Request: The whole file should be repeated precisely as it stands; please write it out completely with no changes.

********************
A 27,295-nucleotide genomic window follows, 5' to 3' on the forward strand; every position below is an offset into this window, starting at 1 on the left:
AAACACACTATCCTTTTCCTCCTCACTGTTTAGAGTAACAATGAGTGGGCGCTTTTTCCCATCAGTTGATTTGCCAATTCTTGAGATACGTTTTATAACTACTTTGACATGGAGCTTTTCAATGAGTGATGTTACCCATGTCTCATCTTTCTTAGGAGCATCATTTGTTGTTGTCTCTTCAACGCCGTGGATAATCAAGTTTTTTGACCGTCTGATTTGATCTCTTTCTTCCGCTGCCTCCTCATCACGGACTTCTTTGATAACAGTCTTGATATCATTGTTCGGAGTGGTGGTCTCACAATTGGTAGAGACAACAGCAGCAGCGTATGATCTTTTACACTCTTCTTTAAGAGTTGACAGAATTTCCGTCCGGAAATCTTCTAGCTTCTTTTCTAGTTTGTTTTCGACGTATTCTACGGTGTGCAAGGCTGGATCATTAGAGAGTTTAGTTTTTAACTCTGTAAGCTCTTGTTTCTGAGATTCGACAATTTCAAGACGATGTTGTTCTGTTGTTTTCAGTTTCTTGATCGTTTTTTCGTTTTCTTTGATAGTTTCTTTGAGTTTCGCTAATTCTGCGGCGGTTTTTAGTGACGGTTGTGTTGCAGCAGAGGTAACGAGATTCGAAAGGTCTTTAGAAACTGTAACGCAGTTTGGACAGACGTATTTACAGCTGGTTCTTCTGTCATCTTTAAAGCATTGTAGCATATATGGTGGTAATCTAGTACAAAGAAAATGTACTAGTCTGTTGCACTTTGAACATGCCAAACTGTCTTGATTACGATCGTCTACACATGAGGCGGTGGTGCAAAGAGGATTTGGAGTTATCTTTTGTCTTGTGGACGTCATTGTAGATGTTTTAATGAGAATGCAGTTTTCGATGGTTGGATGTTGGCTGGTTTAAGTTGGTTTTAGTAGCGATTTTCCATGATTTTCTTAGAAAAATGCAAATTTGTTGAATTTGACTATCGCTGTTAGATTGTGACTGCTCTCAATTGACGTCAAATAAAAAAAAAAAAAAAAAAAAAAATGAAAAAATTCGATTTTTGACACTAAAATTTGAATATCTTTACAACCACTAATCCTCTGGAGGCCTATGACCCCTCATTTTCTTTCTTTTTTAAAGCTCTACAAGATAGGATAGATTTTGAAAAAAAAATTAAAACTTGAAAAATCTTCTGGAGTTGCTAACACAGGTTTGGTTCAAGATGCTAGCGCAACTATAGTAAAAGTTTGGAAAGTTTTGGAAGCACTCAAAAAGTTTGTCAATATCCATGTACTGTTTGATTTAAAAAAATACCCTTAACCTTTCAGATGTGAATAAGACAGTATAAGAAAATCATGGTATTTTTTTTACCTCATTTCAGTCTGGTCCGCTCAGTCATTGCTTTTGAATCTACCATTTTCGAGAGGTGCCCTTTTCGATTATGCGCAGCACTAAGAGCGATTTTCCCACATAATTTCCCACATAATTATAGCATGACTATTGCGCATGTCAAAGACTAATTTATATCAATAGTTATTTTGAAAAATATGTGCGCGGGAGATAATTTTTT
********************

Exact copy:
A 27,295-nucleotide genomic window follows, 5' to 3' on the forward strand; every position below is an offset into this window, starting at 1 on the left:
AAACACACTATCCTTTTCCTCCTCACTGTTTAGAGTAACAATGAGTGGGCGCTTTTTCCCATCAGTTGATTTGCCAATTCTTGAGATACGTTTTATAACTACTTTGACATGGAGCTTTTCAATGAGTGATGTTACCCATGTCTCATCTTTCTTAGGAGCATCATTTGTTGTTGTCTCTTCAACGCCGTGGATAATCAAGTTTTTTGACCGTCTGATTTGATCTCTTTCTTCCGCTGCCTCCTCATCACGGACTTCTTTGATAACAGTCTTGATATCATTGTTCGGAGTGGTGGTCTCACAATTGGTAGAGACAACAGCAGCAGCGTATGATCTTTTACACTCTTCTTTAAGAGTTGACAGAATTTCCGTCCGGAAATCTTCTAGCTTCTTTTCTAGTTTGTTTTCGACGTATTCTACGGTGTGCAAGGCTGGATCATTAGAGAGTTTAGTTTTTAACTCTGTAAGCTCTTGTTTCTGAGATTCGACAATTTCAAGACGATGTTGTTCTGTTGTTTTCAGTTTCTTGATCGTTTTTTCGTTTTCTTTGATAGTTTCTTTGAGTTTCGCTAATTCTGCGGCGGTTTTTAGTGACGGTTGTGTTGCAGCAGAGGTAACGAGATTCGAAAGGTCTTTAGAAACTGTAACGCAGTTTGGACAGACGTATTTACAGCTGGTTCTTCTGTCATCTTTAAAGCATTGTAGCATATATGGTGGTAATCTAGTACAAAGAAAATGTACTAGTCTGTTGCACTTTGAACATGCCAAACTGTCTTGATTACGATCGTCTACACATGAGGCGGTGGTGCAAAGAGGATTTGGAGTTATCTTTTGTCTTGTGGACGTCATTGTAGATGTTTTAATGAGAATGCAGTTTTCGATGGTTGGATGTTGGCTGGTTTAAGTTGGTTTTAGTAGCGATTTTCCATGATTTTCTTAGAAAAATGCAAATTTGTTGAATTTGACTATCGCTGTTAGATTGTGACTGCTCTCAATTGACGTCAAATAAAAAAAAAAAAAAAAAAAAAAATGAAAAAATTCGATTTTTGACACTAAAATTTGAATATCTTTACAACCACTAATCCTCTGGAGGCCTATGACCCCTCATTTTCTTTCTTTTTTAAAGCTCTACAAGATAGGATAGATTTTGAAAAAAAAATTAAAACTTGAAAAATCTTCTGGAGTTGCTAACACAGGTTTGGTTCAAGATGCTAGCGCAACTATAGTAAAAGTTTGGAAAGTTTTGGAAGCACTCAAAAAGTTTGTCAATATCCATGTACTGTTTGATTTAAAAAAATACCCTTAACCTTTCAGATGTGAATAAGACAGTATAAGAAAATCATGGTATTTTTTTTACCTCATTTCAGTCTGGTCCGCTCAGTCATTGCTTTTGAATCTACCATTTTCGAGAGGTGCCCTTTTCGATTATGCGCAGCACTAAGAGCGATTTTCCCACATAATTTCCCACATAATTATAGCATGACTATTGCGCATGTCAAAGACTAATTTATATCAATAGTTATTTTGAAAAATATGTGCGCGGGAGATAATTTTTT